How To Tell If Your Long-Distance Relationship Isn't Going To Work Out

It's a tale as old as time: couple meets, couple hits it off, and couple sadly realizes that they live too far apart for a conventional relationship. This can happen in a number of ways. Maybe you met your perfect match online, but their hometown is three hours away. Or perhaps you've been together for a while before one partner has to move away for work or school. Either way, it raises the question: should we give up or try to make it work?

Funnily enough, long-distance relationships (LDRs) might actually enjoy a few advantages. For one thing, there tends to be more idealization between partners in an LDR, as noted in a study in the Journal of Social and Personal Relationships. Evidently, the old adage wasn't far off; absence does make the heart grow fonder, or at least put on a pair of rose-colored glasses where an S.O. is concerned. Plus, long-distance relationships can make your connection feel precious and valuable. "A lot of people who live long-distance feel their relationships have more energy because you make the most of the time you have together," counselor Lisa Vallejos, Ph.D., tells Refinery29.

But how often do LDRs really come into play? One 2012 study published in the Journal of Counseling Psychology suggests that up to 75% of college students have been in long-distance relationships. And as the world moves further and further online, it's likely that this statistic will only climb. So, if almost everyone will find themselves in a long-distance relationship at some point, how can we do our best to make them work, while recognizing whether an LDR is likely to last?

How to make a long-distance relationship work

As anyone who's ever tried a long-distance partnership can tell you, it takes a lot of effort and commitment. If you're not sure whether your relationship is strong enough to survive on its own, think about ways to foster a healthy and long-lasting partnership. Firstly, maintaining regular communication is the cornerstone of any successful LDR. Fortunately, we live in a digital era, so there are plenty of easy ways to stay in touch — even across the globe. "Don't be a one-trick pony," licensed marriage and family therapist Kiaundra Jackson suggests to NPR. Varying your communication styles can "bring that person into your world a little bit more." For instance, mix up your texts with funny memes, photos from your day, and regular Skype sessions.

Depending on your comfort level and relationship dynamic, you may also want to introduce long-distance intimacy. This could mean having a racy phone conversation, exchanging spicy photos, or keeping the spark alive over video chat. Just be sure that both partners are comfortable and that there's a safe level of trust involved. We've all heard horror stories of intimate photos being posted online without permission, such as the many cases tied to the Netflix documentary series "The Most Hated Man on the Internet" (via The Guardian). So, think carefully about how much you want to share with a partner.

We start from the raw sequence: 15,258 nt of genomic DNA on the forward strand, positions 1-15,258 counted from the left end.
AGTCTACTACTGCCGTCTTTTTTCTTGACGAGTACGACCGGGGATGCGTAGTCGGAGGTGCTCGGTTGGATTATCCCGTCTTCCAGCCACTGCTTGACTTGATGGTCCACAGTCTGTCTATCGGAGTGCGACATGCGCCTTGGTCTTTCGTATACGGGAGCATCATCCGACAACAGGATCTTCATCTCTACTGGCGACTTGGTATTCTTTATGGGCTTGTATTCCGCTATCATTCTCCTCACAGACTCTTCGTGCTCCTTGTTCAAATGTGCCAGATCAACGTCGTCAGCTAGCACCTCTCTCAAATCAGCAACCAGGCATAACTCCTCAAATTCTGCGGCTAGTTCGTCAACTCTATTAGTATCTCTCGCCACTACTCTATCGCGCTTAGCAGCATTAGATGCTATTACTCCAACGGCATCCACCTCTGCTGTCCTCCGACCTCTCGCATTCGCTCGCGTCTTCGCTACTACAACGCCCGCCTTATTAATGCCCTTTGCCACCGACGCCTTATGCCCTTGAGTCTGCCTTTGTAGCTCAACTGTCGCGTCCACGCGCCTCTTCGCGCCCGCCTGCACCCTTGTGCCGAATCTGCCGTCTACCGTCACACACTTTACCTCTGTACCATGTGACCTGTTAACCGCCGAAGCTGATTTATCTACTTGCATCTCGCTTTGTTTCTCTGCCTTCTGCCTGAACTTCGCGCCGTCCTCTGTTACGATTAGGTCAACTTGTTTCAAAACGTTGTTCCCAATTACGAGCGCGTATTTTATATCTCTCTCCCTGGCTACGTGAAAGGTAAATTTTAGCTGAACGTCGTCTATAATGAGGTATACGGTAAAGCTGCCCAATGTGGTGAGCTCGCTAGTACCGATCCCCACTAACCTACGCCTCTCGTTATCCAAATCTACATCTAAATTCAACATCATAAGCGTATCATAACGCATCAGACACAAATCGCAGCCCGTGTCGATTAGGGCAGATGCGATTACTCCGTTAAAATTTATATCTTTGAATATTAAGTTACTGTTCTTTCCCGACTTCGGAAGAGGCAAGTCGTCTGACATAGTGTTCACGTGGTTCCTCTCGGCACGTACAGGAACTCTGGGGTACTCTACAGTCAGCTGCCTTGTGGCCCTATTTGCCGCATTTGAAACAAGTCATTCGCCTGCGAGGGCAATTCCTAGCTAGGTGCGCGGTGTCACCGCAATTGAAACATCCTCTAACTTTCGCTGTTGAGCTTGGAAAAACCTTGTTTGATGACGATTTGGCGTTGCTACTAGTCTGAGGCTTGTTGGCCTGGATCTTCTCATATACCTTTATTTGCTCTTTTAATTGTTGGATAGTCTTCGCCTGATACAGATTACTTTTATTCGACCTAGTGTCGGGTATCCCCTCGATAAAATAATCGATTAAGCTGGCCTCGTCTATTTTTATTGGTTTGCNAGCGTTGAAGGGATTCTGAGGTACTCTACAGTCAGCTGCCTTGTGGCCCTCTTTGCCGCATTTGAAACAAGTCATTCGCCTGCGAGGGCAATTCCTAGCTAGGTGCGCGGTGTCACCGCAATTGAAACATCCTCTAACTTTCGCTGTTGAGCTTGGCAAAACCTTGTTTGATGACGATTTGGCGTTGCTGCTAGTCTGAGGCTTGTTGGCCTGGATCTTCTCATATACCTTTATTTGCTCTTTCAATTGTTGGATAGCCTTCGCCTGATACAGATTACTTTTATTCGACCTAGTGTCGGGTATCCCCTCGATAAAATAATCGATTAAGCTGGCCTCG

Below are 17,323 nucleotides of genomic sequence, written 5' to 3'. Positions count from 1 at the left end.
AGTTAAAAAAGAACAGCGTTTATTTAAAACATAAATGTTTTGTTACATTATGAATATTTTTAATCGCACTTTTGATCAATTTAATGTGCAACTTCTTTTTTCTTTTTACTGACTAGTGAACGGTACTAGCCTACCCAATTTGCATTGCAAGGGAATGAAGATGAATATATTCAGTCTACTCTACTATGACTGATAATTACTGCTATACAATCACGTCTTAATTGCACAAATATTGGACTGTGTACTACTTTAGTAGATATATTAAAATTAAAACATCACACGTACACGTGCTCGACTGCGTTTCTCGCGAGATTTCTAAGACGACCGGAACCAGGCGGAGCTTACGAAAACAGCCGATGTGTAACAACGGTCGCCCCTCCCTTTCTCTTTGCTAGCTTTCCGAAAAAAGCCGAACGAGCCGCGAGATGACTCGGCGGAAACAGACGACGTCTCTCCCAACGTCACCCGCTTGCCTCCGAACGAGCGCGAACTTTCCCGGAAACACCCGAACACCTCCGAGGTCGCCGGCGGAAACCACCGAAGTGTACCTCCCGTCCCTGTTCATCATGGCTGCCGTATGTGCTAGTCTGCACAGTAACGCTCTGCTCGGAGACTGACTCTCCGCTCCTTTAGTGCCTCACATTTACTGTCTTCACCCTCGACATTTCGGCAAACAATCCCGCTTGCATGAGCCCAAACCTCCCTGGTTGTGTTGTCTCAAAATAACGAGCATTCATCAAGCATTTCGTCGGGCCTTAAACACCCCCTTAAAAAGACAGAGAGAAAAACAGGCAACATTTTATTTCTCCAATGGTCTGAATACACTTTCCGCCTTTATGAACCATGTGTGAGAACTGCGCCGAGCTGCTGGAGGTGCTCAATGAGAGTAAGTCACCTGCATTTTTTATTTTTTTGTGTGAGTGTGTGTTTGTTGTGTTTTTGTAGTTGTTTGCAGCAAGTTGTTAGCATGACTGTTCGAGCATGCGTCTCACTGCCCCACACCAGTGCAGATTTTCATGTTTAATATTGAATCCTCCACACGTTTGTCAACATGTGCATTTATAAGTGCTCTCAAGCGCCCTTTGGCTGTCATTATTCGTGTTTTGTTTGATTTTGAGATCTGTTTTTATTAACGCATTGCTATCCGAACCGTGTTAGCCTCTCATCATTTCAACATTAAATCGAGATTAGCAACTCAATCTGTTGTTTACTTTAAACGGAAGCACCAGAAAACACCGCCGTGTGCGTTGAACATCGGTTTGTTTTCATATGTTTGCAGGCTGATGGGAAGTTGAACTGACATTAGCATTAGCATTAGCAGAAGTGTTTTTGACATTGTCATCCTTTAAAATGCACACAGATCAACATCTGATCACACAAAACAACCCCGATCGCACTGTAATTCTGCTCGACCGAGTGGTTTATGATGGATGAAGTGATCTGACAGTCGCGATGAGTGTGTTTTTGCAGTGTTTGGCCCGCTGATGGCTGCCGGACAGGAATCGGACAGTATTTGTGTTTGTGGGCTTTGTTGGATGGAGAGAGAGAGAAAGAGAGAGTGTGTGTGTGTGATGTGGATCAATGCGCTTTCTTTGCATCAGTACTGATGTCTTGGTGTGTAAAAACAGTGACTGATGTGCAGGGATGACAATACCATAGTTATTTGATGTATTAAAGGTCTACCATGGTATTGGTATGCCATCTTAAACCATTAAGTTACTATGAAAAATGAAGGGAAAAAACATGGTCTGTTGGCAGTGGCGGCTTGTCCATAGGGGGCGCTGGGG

Finally, if you start feeling disconnected or like there's a problem brewing, talk with your partner about it. "If something is truly bothering you ... [or if there's] something you desire from your partner, it's okay to verbalize that. It's okay to literally say what's on your mind," Jackson says (via NPR).

Signs it's time to let go of your long-distance relationship

Sometimes, despite doing your very best, you may begin to feel that your long-distance relationship is coming to an end. One of the biggest signs of a relationship in trouble is if it begins to feel one-sided. This may mean constantly missed calls and dates, messages that go unanswered for days, or lack of attention when you're actually together. If you're putting in noticeably more effort and getting little response from your partner, the distance between you may have become more than just physical.

This can also be true if you're the partner feeling disconnected. Do you no longer get excited to exchange cute texts or catch up over your weekly video calls? It's important to be honest with your S.O. and evaluate whether you're permanently growing apart. "A long-distance relationship is a relationship, after all, therefore, most of the same rules apply," licensed couples therapist Todd Baratz tells Bustle. "If you don't look forward to talking with them, it's likely that you're no longer connected."

You may also discover that you and your partner are moving toward different life goals. It's natural for people to change and evolve, but if it seems like your goals aren't leading toward a place where you can be together, there's probably no point in drawing out your LDR. Finally, the most critical sign of relationship peril is a lack of trust. If you can't trust your partner, an LDR will never work out. One notable red flag is if your partner's friends don't know about you. If you're truly important to them, it shouldn't be a secret. So, if they're keeping your existence on the down-low, it's probably a sign to let this relationship go.